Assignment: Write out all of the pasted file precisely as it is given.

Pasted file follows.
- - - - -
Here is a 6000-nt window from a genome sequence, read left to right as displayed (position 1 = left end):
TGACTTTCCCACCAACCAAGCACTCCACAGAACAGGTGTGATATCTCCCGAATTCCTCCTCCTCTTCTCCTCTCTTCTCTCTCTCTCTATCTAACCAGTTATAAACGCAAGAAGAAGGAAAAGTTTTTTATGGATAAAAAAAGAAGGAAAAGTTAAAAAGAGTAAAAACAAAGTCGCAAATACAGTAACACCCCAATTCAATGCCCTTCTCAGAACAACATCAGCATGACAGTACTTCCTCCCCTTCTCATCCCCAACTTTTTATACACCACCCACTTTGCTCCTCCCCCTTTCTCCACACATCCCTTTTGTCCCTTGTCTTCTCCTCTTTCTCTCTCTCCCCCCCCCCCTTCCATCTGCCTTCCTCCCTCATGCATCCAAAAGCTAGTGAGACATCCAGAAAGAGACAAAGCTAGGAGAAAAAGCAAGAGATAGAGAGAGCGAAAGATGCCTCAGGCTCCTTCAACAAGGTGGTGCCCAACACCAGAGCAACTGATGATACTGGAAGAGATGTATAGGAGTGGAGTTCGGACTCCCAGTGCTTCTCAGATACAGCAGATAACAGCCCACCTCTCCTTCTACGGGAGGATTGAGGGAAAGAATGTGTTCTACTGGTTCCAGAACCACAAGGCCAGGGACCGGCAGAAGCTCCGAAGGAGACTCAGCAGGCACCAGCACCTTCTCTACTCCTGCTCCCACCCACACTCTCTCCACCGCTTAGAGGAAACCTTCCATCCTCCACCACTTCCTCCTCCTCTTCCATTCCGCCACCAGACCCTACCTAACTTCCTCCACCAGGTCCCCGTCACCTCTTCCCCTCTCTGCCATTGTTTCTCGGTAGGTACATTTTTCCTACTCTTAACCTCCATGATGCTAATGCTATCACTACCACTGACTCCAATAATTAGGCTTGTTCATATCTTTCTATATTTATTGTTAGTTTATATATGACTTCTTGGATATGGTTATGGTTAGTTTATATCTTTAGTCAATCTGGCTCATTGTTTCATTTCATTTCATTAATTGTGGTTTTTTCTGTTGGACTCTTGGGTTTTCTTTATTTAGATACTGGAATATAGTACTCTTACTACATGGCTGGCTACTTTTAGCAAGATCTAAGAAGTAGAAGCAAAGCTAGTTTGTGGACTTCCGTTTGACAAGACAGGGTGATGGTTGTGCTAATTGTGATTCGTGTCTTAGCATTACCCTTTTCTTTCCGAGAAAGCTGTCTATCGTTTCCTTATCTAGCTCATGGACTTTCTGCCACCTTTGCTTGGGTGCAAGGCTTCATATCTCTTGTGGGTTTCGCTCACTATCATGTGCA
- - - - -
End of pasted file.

Here is a 6000-nt window from a genome sequence, read left to right as displayed (position 1 = left end):
TGACTTTCCCACCAACCAAGCACTCCACAGAACAGGTGTGATATCTCCCGAATTCCTCCTCCTCTTCTCCTCTCTTCTCTCTCTCTCTATCTAACCAGTTATAAACGCAAGAAGAAGGAAAAGTTTTTTATGGATAAAAAAAGAAGGAAAAGTTAAAAAGAGTAAAAACAAAGTCGCAAATACAGTAACACCCCAATTCAATGCCCTTCTCAGAACAACATCAGCATGACAGTACTTCCTCCCCTTCTCATCCCCAACTTTTTATACACCACCCACTTTGCTCCTCCCCCTTTCTCCACACATCCCTTTTGTCCCTTGTCTTCTCCTCTTTCTCTCTCTCCCCCCCCCCCTTCCATCTGCCTTCCTCCCTCATGCATCCAAAAGCTAGTGAGACATCCAGAAAGAGACAAAGCTAGGAGAAAAAGCAAGAGATAGAGAGAGCGAAAGATGCCTCAGGCTCCTTCAACAAGGTGGTGCCCAACACCAGAGCAACTGATGATACTGGAAGAGATGTATAGGAGTGGAGTTCGGACTCCCAGTGCTTCTCAGATACAGCAGATAACAGCCCACCTCTCCTTCTACGGGAGGATTGAGGGAAAGAATGTGTTCTACTGGTTCCAGAACCACAAGGCCAGGGACCGGCAGAAGCTCCGAAGGAGACTCAGCAGGCACCAGCACCTTCTCTACTCCTGCTCCCACCCACACTCTCTCCACCGCTTAGAGGAAACCTTCCATCCTCCACCACTTCCTCCTCCTCTTCCATTCCGCCACCAGACCCTACCTAACTTCCTCCACCAGGTCCCCGTCACCTCTTCCCCTCTCTGCCATTGTTTCTCGGTAGGTACATTTTTCCTACTCTTAACCTCCATGATGCTAATGCTATCACTACCACTGACTCCAATAATTAGGCTTGTTCATATCTTTCTATATTTATTGTTAGTTTATATATGACTTCTTGGATATGGTTATGGTTAGTTTATATCTTTAGTCAATCTGGCTCATTGTTTCATTTCATTTCATTAATTGTGGTTTTTTCTGTTGGACTCTTGGGTTTTCTTTATTTAGATACTGGAATATAGTACTCTTACTACATGGCTGGCTACTTTTAGCAAGATCTAAGAAGTAGAAGCAAAGCTAGTTTGTGGACTTCCGTTTGACAAGACAGGGTGATGGTTGTGCTAATTGTGATTCGTGTCTTAGCATTACCCTTTTCTTTCCGAGAAAGCTGTCTATCGTTTCCTTATCTAGCTCATGGACTTTCTGCCACCTTTGCTTGGGTGCAAGGCTTCATATCTCTTGTGGGTTTCGCTCACTATCATGTGCA